Regulatory agencies have seen their combined budgets grow a healthy 16% since 2008, topping $54 billion, according to the annual "Regulator's Budget," compiled by George Washington University and Washington University in St. Louis.I have some friends who have bought into the lie that "not enough regulation" caused the mortgage crisis and recession. I have blogged in the past about how regulation caused these problems by pressuring banks into making unwise loans.
That's at a time when the overall economy grew a paltry 5%.
Meanwhile, employment at these agencies has climbed 13% since Obama took office to more than 281,000, while private-sector jobs shrank by 5.6%.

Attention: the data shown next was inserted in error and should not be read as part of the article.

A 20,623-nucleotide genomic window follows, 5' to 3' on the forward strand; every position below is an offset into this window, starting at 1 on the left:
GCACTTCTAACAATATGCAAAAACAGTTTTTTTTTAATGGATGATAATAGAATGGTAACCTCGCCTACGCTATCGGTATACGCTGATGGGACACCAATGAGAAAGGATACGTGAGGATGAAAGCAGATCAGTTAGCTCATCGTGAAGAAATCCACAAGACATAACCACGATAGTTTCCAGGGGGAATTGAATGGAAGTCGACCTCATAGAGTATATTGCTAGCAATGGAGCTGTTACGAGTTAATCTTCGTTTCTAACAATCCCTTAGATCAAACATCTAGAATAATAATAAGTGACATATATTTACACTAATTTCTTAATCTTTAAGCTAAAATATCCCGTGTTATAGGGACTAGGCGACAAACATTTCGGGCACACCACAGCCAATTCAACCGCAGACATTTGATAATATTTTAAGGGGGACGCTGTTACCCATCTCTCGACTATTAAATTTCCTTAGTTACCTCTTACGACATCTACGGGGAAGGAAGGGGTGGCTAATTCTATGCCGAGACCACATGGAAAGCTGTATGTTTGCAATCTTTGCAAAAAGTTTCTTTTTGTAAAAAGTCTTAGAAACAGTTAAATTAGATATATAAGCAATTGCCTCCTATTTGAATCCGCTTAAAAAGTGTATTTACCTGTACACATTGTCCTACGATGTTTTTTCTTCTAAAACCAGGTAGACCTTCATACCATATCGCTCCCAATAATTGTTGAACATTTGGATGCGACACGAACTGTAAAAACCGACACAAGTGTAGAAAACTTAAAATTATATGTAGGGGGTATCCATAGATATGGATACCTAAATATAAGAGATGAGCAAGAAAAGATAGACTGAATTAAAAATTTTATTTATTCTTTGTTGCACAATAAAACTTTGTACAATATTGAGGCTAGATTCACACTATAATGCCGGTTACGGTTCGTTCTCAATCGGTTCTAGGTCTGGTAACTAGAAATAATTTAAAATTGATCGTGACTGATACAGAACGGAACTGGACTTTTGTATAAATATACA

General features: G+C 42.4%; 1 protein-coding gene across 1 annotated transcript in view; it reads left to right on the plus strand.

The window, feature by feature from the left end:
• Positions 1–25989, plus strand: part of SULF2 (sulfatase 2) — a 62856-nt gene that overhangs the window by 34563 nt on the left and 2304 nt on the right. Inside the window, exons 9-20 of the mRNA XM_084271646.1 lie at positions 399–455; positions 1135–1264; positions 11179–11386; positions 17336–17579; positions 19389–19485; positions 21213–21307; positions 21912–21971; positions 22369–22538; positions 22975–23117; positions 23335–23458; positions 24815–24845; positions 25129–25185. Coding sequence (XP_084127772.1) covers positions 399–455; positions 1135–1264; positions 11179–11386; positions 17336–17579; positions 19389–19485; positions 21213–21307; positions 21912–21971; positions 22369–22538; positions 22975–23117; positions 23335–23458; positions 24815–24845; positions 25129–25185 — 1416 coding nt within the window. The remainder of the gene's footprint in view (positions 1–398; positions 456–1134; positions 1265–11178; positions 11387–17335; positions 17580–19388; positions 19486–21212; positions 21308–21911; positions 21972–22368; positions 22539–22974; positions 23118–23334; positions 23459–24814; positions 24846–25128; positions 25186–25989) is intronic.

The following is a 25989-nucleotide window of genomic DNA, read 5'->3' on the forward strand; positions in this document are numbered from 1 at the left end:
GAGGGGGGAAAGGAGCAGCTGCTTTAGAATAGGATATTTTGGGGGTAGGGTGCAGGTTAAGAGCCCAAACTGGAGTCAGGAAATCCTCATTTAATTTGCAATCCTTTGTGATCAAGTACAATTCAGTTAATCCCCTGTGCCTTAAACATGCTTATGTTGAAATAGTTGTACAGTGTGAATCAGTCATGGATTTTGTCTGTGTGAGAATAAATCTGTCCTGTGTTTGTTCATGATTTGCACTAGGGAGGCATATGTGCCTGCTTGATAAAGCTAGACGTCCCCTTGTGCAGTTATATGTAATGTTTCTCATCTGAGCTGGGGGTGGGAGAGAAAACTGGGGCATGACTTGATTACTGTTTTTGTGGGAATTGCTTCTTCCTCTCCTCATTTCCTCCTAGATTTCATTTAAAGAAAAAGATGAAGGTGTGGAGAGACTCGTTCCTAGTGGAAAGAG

But governments tend to grow instead of learning from their mistakes.
I have no philosophical or economic opposition to a little wise regulation because naked capitalism too easily encourages and rewards vices. But today most Federal regulation is neither little nor wise.
Last night I had a talk with my father about one damaging side effect. Realize that regulation often takes years to solidify into reality: after a new law is passed then enforcers need to be hired and trained, and details of phrasing and implication need to be tested in court rooms. Many companies are postponing hiring because the immense amount of recent new regulation is still "in process" and so the economy cannot yet determine the value of new property or hiring a new worker.